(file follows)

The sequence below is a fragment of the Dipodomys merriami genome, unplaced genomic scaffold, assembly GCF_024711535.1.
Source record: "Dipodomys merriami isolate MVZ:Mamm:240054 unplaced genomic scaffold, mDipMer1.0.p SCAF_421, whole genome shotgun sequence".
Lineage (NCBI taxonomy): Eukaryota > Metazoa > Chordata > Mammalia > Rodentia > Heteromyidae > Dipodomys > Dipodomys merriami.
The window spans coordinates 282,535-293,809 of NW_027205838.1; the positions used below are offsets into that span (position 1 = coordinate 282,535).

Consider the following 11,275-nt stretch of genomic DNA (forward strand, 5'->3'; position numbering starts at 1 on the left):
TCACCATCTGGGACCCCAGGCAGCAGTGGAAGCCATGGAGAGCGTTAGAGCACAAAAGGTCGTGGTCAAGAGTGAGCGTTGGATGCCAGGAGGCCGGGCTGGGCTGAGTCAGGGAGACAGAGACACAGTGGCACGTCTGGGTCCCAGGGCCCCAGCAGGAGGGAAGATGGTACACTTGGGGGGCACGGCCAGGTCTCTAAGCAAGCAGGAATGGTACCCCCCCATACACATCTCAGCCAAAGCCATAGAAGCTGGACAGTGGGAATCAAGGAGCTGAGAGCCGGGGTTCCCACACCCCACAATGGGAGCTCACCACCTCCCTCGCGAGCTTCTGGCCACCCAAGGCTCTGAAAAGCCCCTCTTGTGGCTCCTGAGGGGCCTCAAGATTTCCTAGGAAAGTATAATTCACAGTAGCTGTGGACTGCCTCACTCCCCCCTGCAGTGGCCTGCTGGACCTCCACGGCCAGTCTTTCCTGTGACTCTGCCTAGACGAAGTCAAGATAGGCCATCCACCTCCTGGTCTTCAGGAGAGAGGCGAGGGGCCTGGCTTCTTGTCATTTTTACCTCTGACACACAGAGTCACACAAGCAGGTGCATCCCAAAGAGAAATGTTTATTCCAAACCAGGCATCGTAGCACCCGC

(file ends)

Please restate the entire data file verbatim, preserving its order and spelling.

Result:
The sequence below is a fragment of the Dipodomys merriami genome, unplaced genomic scaffold, assembly GCF_024711535.1.
Source record: "Dipodomys merriami isolate MVZ:Mamm:240054 unplaced genomic scaffold, mDipMer1.0.p SCAF_421, whole genome shotgun sequence".
Lineage (NCBI taxonomy): Eukaryota > Metazoa > Chordata > Mammalia > Rodentia > Heteromyidae > Dipodomys > Dipodomys merriami.
The window spans coordinates 282,535-293,809 of NW_027205838.1; the positions used below are offsets into that span (position 1 = coordinate 282,535).

Consider the following 11,275-nt stretch of genomic DNA (forward strand, 5'->3'; position numbering starts at 1 on the left):
TCACCATCTGGGACCCCAGGCAGCAGTGGAAGCCATGGAGAGCGTTAGAGCACAAAAGGTCGTGGTCAAGAGTGAGCGTTGGATGCCAGGAGGCCGGGCTGGGCTGAGTCAGGGAGACAGAGACACAGTGGCACGTCTGGGTCCCAGGGCCCCAGCAGGAGGGAAGATGGTACACTTGGGGGGCACGGCCAGGTCTCTAAGCAAGCAGGAATGGTACCCCCCCATACACATCTCAGCCAAAGCCATAGAAGCTGGACAGTGGGAATCAAGGAGCTGAGAGCCGGGGTTCCCACACCCCACAATGGGAGCTCACCACCTCCCTCGCGAGCTTCTGGCCACCCAAGGCTCTGAAAAGCCCCTCTTGTGGCTCCTGAGGGGCCTCAAGATTTCCTAGGAAAGTATAATTCACAGTAGCTGTGGACTGCCTCACTCCCCCCTGCAGTGGCCTGCTGGACCTCCACGGCCAGTCTTTCCTGTGACTCTGCCTAGACGAAGTCAAGATAGGCCATCCACCTCCTGGTCTTCAGGAGAGAGGCGAGGGGCCTGGCTTCTTGTCATTTTTACCTCTGACACACAGAGTCACACAAGCAGGTGCATCCCAAAGAGAAATGTTTATTCCAAACCAGGCATCGTAGCACCCGC